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  • Renee Collins Cobb

Written Words of Wisdom: The Letter That is Never Far From My Reach

Written by Renee Collins Cobb, M.Ed.

"You never know when your words will have an impact on those you encounter and how powerful words are even in my case- 47 years after I first received them."

I have shared this story with just a few people in life but I think as the context evolves, changes and becomes more meaningful now as each year has passed since 1973 when I was eleven years old- it now becomes relevant to others. You never know when your words will have an impact on those you encounter and how powerful words are even in my case 47 years after I first received them.

The author of these words was Lydia Hodson (who later become Lydia Hodson Copeland and as a broadcaster on WKYT), a local Lexington, KY teenager who found national fame after being named America’s Junior Miss almost 50 years ago. She was America’s sweetheart long before Meg Ryan or Jennifer Anniston ever graced a TV set or big screen. 2021 will mark the 30th anniversary of her death following a lengthy battle with Hodgkin's disease at a way too young age of 37.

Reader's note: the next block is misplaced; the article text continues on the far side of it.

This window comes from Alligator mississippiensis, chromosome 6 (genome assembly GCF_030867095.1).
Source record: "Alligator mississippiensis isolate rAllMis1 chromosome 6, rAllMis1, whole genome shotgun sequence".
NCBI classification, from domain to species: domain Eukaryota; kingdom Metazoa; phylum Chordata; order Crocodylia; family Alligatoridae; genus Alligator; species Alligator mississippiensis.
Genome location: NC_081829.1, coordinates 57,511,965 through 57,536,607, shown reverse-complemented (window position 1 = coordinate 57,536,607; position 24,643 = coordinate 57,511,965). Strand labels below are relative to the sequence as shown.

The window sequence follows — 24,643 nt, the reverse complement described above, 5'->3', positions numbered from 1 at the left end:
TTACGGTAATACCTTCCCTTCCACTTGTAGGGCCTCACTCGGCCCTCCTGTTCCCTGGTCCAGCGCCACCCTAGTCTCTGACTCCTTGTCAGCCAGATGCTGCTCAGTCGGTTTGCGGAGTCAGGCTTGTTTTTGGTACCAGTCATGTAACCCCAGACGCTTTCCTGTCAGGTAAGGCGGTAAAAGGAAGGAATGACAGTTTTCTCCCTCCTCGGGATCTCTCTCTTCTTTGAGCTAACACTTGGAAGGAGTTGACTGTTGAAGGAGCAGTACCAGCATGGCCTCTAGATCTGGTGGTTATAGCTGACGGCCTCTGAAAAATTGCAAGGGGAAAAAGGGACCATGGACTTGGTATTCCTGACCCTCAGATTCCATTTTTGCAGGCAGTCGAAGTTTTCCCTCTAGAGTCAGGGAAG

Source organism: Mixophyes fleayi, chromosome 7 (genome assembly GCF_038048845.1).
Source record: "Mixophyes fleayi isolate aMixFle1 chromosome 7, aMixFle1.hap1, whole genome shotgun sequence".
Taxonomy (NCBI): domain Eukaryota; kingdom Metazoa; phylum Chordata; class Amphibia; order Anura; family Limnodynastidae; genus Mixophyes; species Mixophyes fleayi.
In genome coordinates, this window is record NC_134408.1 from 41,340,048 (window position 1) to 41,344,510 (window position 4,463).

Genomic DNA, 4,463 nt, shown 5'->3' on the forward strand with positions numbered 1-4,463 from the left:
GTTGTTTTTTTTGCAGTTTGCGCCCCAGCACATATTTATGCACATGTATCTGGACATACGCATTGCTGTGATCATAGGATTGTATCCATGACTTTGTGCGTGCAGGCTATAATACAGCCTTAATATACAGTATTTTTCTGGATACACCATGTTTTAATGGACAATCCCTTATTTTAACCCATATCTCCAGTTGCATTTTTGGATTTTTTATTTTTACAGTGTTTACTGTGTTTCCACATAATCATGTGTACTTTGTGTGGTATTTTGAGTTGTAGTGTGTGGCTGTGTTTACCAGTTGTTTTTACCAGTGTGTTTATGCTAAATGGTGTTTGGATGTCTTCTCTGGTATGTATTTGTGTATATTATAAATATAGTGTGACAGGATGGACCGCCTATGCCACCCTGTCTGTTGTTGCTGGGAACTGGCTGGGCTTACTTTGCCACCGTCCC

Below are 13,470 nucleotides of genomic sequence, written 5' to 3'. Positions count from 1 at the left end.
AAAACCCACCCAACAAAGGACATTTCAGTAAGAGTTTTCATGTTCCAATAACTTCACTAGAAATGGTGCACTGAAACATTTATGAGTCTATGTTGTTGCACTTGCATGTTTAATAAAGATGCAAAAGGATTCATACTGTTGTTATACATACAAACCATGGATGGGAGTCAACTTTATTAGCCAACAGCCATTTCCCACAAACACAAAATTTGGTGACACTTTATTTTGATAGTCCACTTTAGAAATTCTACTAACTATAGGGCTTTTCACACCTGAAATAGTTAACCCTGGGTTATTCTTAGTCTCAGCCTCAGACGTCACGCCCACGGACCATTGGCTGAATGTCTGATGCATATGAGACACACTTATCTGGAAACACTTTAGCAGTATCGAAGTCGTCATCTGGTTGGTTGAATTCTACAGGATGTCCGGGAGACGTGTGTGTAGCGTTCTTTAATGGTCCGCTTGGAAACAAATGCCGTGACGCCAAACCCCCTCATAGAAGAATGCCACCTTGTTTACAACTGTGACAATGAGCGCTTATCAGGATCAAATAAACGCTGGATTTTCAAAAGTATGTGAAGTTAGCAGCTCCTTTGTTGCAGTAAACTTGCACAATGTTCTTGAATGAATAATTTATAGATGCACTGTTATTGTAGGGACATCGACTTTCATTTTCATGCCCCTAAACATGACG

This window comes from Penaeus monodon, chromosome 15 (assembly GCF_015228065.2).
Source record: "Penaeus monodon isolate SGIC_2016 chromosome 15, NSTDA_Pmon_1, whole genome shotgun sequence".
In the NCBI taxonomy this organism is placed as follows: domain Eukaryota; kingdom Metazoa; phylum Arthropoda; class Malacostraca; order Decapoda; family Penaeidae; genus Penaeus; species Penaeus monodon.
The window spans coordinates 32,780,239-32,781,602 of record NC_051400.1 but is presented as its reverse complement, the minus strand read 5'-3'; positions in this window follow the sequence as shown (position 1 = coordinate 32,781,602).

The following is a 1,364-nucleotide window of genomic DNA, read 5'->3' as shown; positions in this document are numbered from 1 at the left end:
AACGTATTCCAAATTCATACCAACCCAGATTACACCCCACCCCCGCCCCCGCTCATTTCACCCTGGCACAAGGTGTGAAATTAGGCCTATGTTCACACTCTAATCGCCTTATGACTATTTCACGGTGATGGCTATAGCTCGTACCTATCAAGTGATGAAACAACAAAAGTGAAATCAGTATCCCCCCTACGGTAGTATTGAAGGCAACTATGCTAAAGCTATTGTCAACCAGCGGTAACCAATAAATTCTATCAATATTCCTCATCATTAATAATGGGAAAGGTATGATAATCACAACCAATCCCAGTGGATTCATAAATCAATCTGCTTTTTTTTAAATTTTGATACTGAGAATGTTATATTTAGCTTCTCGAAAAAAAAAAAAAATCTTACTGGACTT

After she won America's Junior Miss - Lydia went on to earn a degree in International Affairs through Communications from George Washington University. She also struck up a friendship with Diane Sawyer, another former America’s Junior Miss who went on to become a famous television journalist and visited the family several times through the years. Lydia worked in media, too, hosting TV shows in Lexington and Louisville. She wrote professionally and organized her own company, Lydia Copeland Productions.

Also after Lydia won the title - her 16 year old self wrote back to my then 11- year old self- a young girl who was so excited about her winning America’s Junior Miss that I wrote to her asking her how I could be like her when I grew up and proclaiming her as the “World’s Greatest Jr Miss ever” - and as a result, received much more than a typical form letter stating generic information about how to get involved with the scholarship program, etc....

"I received a handwritten letter in an envelope with an Eisenhower 8 cent stamp and on thin fragile stationery embossed with daisies and written in gold ink."

That letter is always within close proximity and lives on my desk at home- in clear sight for when I need to revisit the wise advise in this letter. Today was one of those days and as I read it today- I also made effort to record the words in my computer as the ink is fading and the paper is fragile- but below is the text for those who are interested. I realize now - many years after Lydia sadly passed away almost 30 years ago at age 37- how much this letter had to do with the way I choose to live my life, how I refined and practiced my talent in music (to the point of receiving a full scholarship to attend college) and how I went about treating people during the course of my life.

"We must never cease from exploration and at the end of all of our exploring, we will arrive at the place where we began...and we will know it for the first time." ---T.S. Eliot